Chibi Volkswagen Beetle MOC by Gerald Cacas & Wacky Benedicto
TL;DR Summary : Great mini build that captures the very essence of the new VW Beetle with man details to pay homage to it’s big brother. Excellent effort to also include a very nice semi professional build guide which gives it the complete feeling of an official set! If you’re a mini vehicle collector, this is not one to miss!
LEGO is known to release a miniature version or Chibi version of their past few CREATOR sets such as the Mini Cooper and Mini Camper Van. This MOC release by Gerald seems to fit that theme very nicely. It captures the very essence of it’s giant brother in stores now. Let’s explore it a little more!
Gerald collaborated with Wacky to create the photography type instructions. What’s unique is that Wacky put together almost like a LEGO style themed release where it talked about the VW Beetle history a little and how the MOC came to be. Gerald used good lighting a sharp photography to give the step by step instructions. One must understand that doing this and having the patience to do so is all together another skill set that not MOCers have. So its a delight to see a collaboration between two folks who enjoy what they do best, one MOCer and another Photographer.
Although it was quite clear from one step to another, I did find it hard to decipher a couple of steps due to obstructed elements or confusing steps due to the ‘illegal’ build steps. Some of these would do better if the angle of the photos taken are a little lower, to show the parts that may be blocked - especially if they are black elements. For some of the more challenging parts, Wacky included some descriptives and written steps of what needed to be done, so that certainly helped. One difference I noticed between photo instructions and LEGO official are the mirror parts build. LEGO will show you each side of a build (i.e left door / right door) whereas Photo Instructions tend to leave it to you to reverse the mirror build where appropriate. While this is totally understandable and may not affect all builders, but if you’re in for a no-brainer mode (end of a long day of work) you just want the instructions to do the talking and not your brain thinking if you get my drift.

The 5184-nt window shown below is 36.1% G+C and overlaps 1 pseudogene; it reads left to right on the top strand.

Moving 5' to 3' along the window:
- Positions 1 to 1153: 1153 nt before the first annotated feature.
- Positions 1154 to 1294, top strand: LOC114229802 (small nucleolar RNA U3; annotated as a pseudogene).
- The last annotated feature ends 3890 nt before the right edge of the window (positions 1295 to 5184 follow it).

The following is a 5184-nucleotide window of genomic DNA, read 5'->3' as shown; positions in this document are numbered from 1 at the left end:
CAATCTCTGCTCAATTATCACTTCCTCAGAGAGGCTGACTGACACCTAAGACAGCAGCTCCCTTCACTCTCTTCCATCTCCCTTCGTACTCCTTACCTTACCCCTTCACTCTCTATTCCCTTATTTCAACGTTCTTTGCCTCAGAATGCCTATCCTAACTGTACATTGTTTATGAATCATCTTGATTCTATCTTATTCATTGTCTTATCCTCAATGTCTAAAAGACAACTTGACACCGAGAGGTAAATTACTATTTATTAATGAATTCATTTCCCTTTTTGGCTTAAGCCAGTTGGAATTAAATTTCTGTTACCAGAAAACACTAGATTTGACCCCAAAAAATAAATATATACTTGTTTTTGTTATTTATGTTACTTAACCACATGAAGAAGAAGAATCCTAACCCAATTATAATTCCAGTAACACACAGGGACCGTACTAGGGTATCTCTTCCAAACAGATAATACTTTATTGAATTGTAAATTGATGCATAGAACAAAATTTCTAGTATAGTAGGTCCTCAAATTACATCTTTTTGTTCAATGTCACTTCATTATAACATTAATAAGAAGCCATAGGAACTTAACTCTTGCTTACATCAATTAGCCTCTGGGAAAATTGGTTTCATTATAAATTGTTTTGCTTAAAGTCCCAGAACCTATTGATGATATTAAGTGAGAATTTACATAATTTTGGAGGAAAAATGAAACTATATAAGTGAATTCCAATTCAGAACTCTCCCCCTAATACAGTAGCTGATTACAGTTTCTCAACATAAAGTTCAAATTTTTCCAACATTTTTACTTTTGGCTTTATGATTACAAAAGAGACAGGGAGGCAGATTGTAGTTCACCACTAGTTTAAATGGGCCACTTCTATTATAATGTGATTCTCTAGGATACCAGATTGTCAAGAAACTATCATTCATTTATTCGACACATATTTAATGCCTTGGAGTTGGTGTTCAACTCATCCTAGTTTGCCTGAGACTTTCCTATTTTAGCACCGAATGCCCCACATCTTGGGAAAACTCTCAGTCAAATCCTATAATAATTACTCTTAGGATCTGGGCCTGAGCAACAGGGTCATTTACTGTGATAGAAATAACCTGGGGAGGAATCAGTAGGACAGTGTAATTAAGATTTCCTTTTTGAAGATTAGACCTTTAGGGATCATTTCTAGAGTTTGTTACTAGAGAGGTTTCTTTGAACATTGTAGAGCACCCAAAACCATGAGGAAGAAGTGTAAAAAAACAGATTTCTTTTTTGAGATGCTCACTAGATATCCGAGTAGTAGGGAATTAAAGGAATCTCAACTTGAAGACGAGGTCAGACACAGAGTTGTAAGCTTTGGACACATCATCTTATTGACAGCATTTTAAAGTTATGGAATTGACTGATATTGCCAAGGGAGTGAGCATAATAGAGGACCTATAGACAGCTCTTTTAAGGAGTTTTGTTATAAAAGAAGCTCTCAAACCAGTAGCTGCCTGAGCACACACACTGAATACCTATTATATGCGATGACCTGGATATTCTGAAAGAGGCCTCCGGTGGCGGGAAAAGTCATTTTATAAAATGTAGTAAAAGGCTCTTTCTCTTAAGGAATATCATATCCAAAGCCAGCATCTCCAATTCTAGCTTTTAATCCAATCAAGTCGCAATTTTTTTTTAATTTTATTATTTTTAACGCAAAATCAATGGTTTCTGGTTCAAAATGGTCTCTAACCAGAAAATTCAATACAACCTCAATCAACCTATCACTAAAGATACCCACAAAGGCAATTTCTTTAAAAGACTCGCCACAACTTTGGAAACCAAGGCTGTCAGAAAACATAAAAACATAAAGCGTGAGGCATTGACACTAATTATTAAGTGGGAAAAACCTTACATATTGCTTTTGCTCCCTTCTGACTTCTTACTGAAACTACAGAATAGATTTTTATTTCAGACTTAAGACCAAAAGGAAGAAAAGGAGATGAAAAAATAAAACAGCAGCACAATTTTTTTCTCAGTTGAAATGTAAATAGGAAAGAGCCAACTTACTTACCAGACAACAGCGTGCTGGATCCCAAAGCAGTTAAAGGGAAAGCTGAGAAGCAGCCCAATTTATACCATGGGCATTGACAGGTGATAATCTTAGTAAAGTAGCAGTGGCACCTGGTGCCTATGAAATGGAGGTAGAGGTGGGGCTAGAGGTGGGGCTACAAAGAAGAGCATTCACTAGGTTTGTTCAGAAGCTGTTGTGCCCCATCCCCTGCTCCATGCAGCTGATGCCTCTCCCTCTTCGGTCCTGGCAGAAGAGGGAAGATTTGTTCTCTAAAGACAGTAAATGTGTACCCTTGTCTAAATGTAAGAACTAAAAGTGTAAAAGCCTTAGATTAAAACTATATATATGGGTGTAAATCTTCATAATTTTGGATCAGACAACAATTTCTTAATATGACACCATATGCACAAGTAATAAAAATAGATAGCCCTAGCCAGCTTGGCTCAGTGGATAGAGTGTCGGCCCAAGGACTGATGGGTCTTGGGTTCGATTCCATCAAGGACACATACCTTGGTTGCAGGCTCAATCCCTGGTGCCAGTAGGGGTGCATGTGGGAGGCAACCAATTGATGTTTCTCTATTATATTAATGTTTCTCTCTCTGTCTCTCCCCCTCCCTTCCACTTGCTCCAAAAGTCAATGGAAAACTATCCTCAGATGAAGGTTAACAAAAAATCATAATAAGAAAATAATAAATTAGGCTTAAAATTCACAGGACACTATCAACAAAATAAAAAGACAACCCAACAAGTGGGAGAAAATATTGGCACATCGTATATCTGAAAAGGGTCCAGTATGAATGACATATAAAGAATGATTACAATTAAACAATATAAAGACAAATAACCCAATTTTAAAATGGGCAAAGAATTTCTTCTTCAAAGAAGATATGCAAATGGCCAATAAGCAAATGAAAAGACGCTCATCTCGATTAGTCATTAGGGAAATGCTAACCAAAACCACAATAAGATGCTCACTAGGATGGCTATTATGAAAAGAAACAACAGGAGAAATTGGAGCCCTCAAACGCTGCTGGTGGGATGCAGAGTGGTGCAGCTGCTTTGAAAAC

Score 4/5 - Very excellent. Nice effort on booklet development. Always areas for improvement.
At a total of 186 elements the MOC came in two baggies. One for all the Medium Azur Blue (MAB) as I call it and one for the rest of it. Gerald/Wacky Bricklinked 3 colors to my understanding, the original MAB, Red and White. And separating these baggies are a logical way to break it up for those who are interested in other colors. I just love the MAB color as it almost seems like edible candy! It really took many a different element to get this finished look, from transparent tiles and even a rubber band thingy as the engine belt. A little special surprise was given as Gerald Bricklinked two set of car plates. you could either have the Back to the Future plates, or the ECTO-1. As a BTTF Fan, I didn’t have to think twice! Color wise, the ECTO-1 in yellow would be a better fit.
Score 4/5 - Great assorted parts to make it interesting 4/5
The one unavoidable weakness about Chibi builds are what I would like to officially coin the term now “One-Stud-Wonders” (OSW). What exactly is a OSW? It’s basically making things stick together with one-single stud and this is usually a need for such a small build, but the sacrifice is huge. The downside of this is that everything breaks down easily - fixing another part of the build will tend to break another unless you are very careful. And these OSW parts are quite dependant on the clutch power between that two particular elements, and sometimes, if you’re unlucky, two elements that don’t want to hug each other as other parts due micro manufacturing differences, you’re in for a hard time.😔